Numbers of infants born in the Hudson Valley region who were treated at Maria Fareri Children's Hospital for abusive head injuries resulting from shaking, according to year of birth. A total of 16 cases of abusive head injuries resulting from shaking were treated: 14 during the 5-year historical control period (2.8 cases per year) and 2 during the 3-year intervention period (0.7 cases per year). The 75% reduction in annual frequency of cases is statistically significant (P = .03). The 4-month intervention phase-in period (January 1 through April 30, 2005) was excluded. Year 1, year 2, and year 3 refer to consecutive 12-month intervals beginning May 1, 2005. Gray and black dots denote cases from the control and intervention periods, respectively. The control period was from January 1, 2000, through December 31, 2004 (N = 14); the intervention period was from May 1, 2005, through April 30, 2008 (N = 2).
Annual numbers of deliveries and number of hospitals that provide maternity care in New York State. The success of 2 regional initiatives for the prevention of abusive head injuries resulting from shaking, involving the Hudson Valley and western New York, prompted a statewide expansion to all 154 hospitals that provide maternity care and account for 250 000 deliveries per year. For each hospital in the Hudson Valley region, the approximate annual number of deliveries is shown in parentheses. a Unshaded regions.
2. Do you remember anyone speaking with you about the dangers of shaking your baby?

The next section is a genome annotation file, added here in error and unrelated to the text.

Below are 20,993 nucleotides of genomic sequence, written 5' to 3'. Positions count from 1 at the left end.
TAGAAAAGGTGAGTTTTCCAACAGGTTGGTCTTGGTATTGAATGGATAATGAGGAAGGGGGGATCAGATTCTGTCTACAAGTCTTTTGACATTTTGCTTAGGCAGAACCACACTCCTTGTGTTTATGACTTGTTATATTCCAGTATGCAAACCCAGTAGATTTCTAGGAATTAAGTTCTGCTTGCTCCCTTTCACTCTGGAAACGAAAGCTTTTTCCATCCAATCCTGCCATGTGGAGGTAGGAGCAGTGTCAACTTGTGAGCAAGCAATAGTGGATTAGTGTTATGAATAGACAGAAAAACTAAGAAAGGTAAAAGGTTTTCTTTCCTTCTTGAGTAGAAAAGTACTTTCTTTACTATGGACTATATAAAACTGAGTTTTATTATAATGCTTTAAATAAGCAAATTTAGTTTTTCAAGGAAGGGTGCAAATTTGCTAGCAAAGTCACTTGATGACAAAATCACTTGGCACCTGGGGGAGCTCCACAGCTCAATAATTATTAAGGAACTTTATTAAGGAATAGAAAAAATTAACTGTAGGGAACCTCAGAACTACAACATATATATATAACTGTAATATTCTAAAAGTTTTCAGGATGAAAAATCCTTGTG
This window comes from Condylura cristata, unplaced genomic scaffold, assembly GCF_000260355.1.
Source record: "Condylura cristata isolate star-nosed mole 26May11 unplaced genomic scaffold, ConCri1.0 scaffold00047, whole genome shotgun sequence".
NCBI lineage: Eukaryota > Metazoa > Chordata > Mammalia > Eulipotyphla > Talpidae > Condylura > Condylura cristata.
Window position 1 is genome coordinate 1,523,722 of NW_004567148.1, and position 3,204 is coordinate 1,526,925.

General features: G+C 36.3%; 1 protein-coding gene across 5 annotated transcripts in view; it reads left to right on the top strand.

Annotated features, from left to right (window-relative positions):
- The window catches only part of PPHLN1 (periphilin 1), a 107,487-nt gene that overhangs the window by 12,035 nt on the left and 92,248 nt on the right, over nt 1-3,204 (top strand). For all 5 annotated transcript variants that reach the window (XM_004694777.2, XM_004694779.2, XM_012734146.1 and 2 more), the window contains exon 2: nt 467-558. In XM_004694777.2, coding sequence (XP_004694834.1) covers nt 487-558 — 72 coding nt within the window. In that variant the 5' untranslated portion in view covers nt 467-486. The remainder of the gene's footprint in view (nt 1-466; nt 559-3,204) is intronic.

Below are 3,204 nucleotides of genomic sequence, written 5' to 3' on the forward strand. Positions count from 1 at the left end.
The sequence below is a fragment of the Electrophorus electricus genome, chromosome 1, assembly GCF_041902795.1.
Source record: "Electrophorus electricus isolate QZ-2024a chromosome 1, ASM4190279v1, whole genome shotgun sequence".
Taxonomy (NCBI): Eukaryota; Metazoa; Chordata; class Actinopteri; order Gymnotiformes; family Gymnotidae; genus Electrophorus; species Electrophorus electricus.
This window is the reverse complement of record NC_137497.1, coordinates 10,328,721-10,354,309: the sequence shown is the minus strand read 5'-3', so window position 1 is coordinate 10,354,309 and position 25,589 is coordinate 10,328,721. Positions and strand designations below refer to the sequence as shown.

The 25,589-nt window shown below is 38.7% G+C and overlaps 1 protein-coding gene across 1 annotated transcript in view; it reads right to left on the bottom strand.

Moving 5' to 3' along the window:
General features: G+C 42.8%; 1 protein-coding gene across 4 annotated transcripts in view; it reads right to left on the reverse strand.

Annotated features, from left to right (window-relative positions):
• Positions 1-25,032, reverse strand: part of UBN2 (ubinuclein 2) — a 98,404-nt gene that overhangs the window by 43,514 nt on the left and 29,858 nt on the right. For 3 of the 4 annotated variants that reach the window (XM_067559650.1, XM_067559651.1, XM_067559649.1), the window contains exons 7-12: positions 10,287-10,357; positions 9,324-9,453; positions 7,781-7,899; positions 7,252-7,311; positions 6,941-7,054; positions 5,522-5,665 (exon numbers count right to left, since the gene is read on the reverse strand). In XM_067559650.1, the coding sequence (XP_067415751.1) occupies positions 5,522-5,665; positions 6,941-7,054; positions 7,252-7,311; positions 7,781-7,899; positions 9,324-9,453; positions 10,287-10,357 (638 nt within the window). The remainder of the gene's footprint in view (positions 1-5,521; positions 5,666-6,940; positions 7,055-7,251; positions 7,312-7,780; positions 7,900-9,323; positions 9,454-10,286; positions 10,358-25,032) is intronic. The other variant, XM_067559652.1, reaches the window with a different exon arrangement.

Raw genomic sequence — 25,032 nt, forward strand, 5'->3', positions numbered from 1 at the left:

3. Do you remember receiving any written material about preventing shaken baby syndrome?
4. Do you remember watching a video about shaken baby syndrome?
5. Do you remember signing a form acknowledging that you had received information about shaken baby syndrome?
6. Since you left the hospital, have you seen or received any other materials or information about shaken baby syndrome or what to do when your baby cries a lot?b
7. Can you think of any situation where your baby cried a lot and the information you received about shaken baby syndrome was helpful to you?
8. Have you shared the information about shaken baby syndrome with others who care for your baby?
↵a Examples of information recalled are as follows. “If the baby cries a lot, walk away.” “Put him down and walk away.” “Don't shake—ask for help.” “Put her down and vacuum to cover the noise.” “Walk away and come back when you are calm.” “Check the baby's needs—no shaking.” “Shaking causes brain hemorrhage.” “Be patient, pick them up, rock them gently, never shake them.” “Walk away and leave the baby in a safe place.” “Make sure anyone who cares for your baby is aware of shaken baby syndrome.”
↵b Sources included the following: pediatrician (n = 15), magazine (n = 7), Supplemental Nutrition Program for Women, Infants, and Children (n = 4), television/radio (n = 3), Internet (n = 2), brochure (n = 2), Early Intervention or Healthy Start program, spouse, health insurance company, Pampers/Gerber, preschool, Teenage Services Act program (for teen parents), parenting class, or unspecified source (n = 10).
Characteristics of 16 Infants Born in the Hudson Valley Region Who Were Treated at Maria Fareri Children's Hospital for Abusive Head Injuries Resulting From Shaking
Infants were born during the 5-year historical control period (January 1, 2000, to December 31, 2004) or the 3-year intervention period (May 1, 2005, to April 30, 2008). The 4-month intervention phase-in period (January 1 through April 30, 2005) was excluded.
↵a Includes bruises (n = 2), shaking of extremities (n = 2), pallor (n = 2), cardiac arrest (n = 2), lacerated/bleeding lip, grunting, nasal flaring, weakness, increase in head circumference, labored breathing, oral thrush, tense anterior fontanelle, and subconjunctival hemorrhage.